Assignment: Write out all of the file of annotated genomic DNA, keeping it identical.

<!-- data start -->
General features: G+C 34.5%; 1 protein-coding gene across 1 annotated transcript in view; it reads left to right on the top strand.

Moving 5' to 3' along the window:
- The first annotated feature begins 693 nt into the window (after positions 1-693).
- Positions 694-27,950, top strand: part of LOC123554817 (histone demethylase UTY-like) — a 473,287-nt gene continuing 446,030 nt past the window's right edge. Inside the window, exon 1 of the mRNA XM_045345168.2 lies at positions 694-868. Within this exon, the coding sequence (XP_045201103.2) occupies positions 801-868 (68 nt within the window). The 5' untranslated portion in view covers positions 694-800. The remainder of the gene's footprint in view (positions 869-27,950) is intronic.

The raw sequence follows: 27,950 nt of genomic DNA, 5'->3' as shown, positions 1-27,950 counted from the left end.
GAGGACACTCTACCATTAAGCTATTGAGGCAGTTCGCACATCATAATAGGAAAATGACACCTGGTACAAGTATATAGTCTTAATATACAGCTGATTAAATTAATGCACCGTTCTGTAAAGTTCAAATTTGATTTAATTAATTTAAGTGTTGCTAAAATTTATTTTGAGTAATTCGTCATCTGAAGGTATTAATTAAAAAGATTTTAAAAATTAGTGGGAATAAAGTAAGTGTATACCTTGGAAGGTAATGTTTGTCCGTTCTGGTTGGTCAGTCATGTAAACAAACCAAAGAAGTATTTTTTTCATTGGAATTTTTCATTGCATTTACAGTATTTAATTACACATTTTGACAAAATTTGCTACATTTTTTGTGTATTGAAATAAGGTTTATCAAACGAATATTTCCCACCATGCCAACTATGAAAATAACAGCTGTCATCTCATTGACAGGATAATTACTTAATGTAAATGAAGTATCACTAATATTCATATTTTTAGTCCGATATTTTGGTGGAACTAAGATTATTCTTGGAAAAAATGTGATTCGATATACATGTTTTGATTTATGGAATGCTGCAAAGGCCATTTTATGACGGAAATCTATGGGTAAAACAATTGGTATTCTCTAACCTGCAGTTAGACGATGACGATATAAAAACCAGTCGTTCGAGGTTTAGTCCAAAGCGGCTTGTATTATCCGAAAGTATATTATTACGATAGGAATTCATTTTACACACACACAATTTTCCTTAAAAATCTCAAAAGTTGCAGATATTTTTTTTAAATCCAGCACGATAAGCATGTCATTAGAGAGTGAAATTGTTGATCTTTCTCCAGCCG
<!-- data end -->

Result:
General features: G+C 34.5%; 1 protein-coding gene across 1 annotated transcript in view; it reads left to right on the top strand.

Moving 5' to 3' along the window:
- The first annotated feature begins 693 nt into the window (after positions 1-693).
- Positions 694-27,950, top strand: part of LOC123554817 (histone demethylase UTY-like) — a 473,287-nt gene continuing 446,030 nt past the window's right edge. Inside the window, exon 1 of the mRNA XM_045345168.2 lies at positions 694-868. Within this exon, the coding sequence (XP_045201103.2) occupies positions 801-868 (68 nt within the window). The 5' untranslated portion in view covers positions 694-800. The remainder of the gene's footprint in view (positions 869-27,950) is intronic.

The raw sequence follows: 27,950 nt of genomic DNA, 5'->3' as shown, positions 1-27,950 counted from the left end.
GAGGACACTCTACCATTAAGCTATTGAGGCAGTTCGCACATCATAATAGGAAAATGACACCTGGTACAAGTATATAGTCTTAATATACAGCTGATTAAATTAATGCACCGTTCTGTAAAGTTCAAATTTGATTTAATTAATTTAAGTGTTGCTAAAATTTATTTTGAGTAATTCGTCATCTGAAGGTATTAATTAAAAAGATTTTAAAAATTAGTGGGAATAAAGTAAGTGTATACCTTGGAAGGTAATGTTTGTCCGTTCTGGTTGGTCAGTCATGTAAACAAACCAAAGAAGTATTTTTTTCATTGGAATTTTTCATTGCATTTACAGTATTTAATTACACATTTTGACAAAATTTGCTACATTTTTTGTGTATTGAAATAAGGTTTATCAAACGAATATTTCCCACCATGCCAACTATGAAAATAACAGCTGTCATCTCATTGACAGGATAATTACTTAATGTAAATGAAGTATCACTAATATTCATATTTTTAGTCCGATATTTTGGTGGAACTAAGATTATTCTTGGAAAAAATGTGATTCGATATACATGTTTTGATTTATGGAATGCTGCAAAGGCCATTTTATGACGGAAATCTATGGGTAAAACAATTGGTATTCTCTAACCTGCAGTTAGACGATGACGATATAAAAACCAGTCGTTCGAGGTTTAGTCCAAAGCGGCTTGTATTATCCGAAAGTATATTATTACGATAGGAATTCATTTTACACACACACAATTTTCCTTAAAAATCTCAAAAGTTGCAGATATTTTTTTTAAATCCAGCACGATAAGCATGTCATTAGAGAGTGAAATTGTTGATCTTTCTCCAGCCG